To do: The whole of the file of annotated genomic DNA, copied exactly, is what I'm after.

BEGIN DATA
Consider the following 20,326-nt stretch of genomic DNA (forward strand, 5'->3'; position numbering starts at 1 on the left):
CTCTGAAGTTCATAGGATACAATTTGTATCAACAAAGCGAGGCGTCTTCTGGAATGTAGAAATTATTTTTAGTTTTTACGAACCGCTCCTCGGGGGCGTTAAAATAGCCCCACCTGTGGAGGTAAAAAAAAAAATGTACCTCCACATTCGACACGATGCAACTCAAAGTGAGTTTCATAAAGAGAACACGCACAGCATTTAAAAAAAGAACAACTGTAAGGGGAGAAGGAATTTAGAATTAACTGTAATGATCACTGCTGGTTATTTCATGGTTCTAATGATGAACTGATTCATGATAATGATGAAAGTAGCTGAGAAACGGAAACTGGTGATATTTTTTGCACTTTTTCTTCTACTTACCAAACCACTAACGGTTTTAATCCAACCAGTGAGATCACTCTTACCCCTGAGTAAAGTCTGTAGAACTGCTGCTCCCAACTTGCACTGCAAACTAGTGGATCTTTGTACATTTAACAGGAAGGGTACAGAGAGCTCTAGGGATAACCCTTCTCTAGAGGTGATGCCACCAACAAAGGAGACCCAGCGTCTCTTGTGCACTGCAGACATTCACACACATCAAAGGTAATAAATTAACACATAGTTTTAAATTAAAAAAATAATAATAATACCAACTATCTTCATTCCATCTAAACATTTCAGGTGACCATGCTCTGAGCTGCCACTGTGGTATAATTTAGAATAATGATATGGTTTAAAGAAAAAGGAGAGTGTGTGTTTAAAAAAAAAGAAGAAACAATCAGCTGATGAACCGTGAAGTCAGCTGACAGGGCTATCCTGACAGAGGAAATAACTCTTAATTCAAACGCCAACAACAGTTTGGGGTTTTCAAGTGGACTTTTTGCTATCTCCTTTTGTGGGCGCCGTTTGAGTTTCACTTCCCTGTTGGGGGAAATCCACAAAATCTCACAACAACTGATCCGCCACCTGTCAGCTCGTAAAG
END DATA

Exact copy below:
Consider the following 20,326-nt stretch of genomic DNA (forward strand, 5'->3'; position numbering starts at 1 on the left):
CTCTGAAGTTCATAGGATACAATTTGTATCAACAAAGCGAGGCGTCTTCTGGAATGTAGAAATTATTTTTAGTTTTTACGAACCGCTCCTCGGGGGCGTTAAAATAGCCCCACCTGTGGAGGTAAAAAAAAAAATGTACCTCCACATTCGACACGATGCAACTCAAAGTGAGTTTCATAAAGAGAACACGCACAGCATTTAAAAAAAGAACAACTGTAAGGGGAGAAGGAATTTAGAATTAACTGTAATGATCACTGCTGGTTATTTCATGGTTCTAATGATGAACTGATTCATGATAATGATGAAAGTAGCTGAGAAACGGAAACTGGTGATATTTTTTGCACTTTTTCTTCTACTTACCAAACCACTAACGGTTTTAATCCAACCAGTGAGATCACTCTTACCCCTGAGTAAAGTCTGTAGAACTGCTGCTCCCAACTTGCACTGCAAACTAGTGGATCTTTGTACATTTAACAGGAAGGGTACAGAGAGCTCTAGGGATAACCCTTCTCTAGAGGTGATGCCACCAACAAAGGAGACCCAGCGTCTCTTGTGCACTGCAGACATTCACACACATCAAAGGTAATAAATTAACACATAGTTTTAAATTAAAAAAATAATAATAATACCAACTATCTTCATTCCATCTAAACATTTCAGGTGACCATGCTCTGAGCTGCCACTGTGGTATAATTTAGAATAATGATATGGTTTAAAGAAAAAGGAGAGTGTGTGTTTAAAAAAAAAGAAGAAACAATCAGCTGATGAACCGTGAAGTCAGCTGACAGGGCTATCCTGACAGAGGAAATAACTCTTAATTCAAACGCCAACAACAGTTTGGGGTTTTCAAGTGGACTTTTTGCTATCTCCTTTTGTGGGCGCCGTTTGAGTTTCACTTCCCTGTTGGGGGAAATCCACAAAATCTCACAACAACTGATCCGCCACCTGTCAGCTCGTAAAG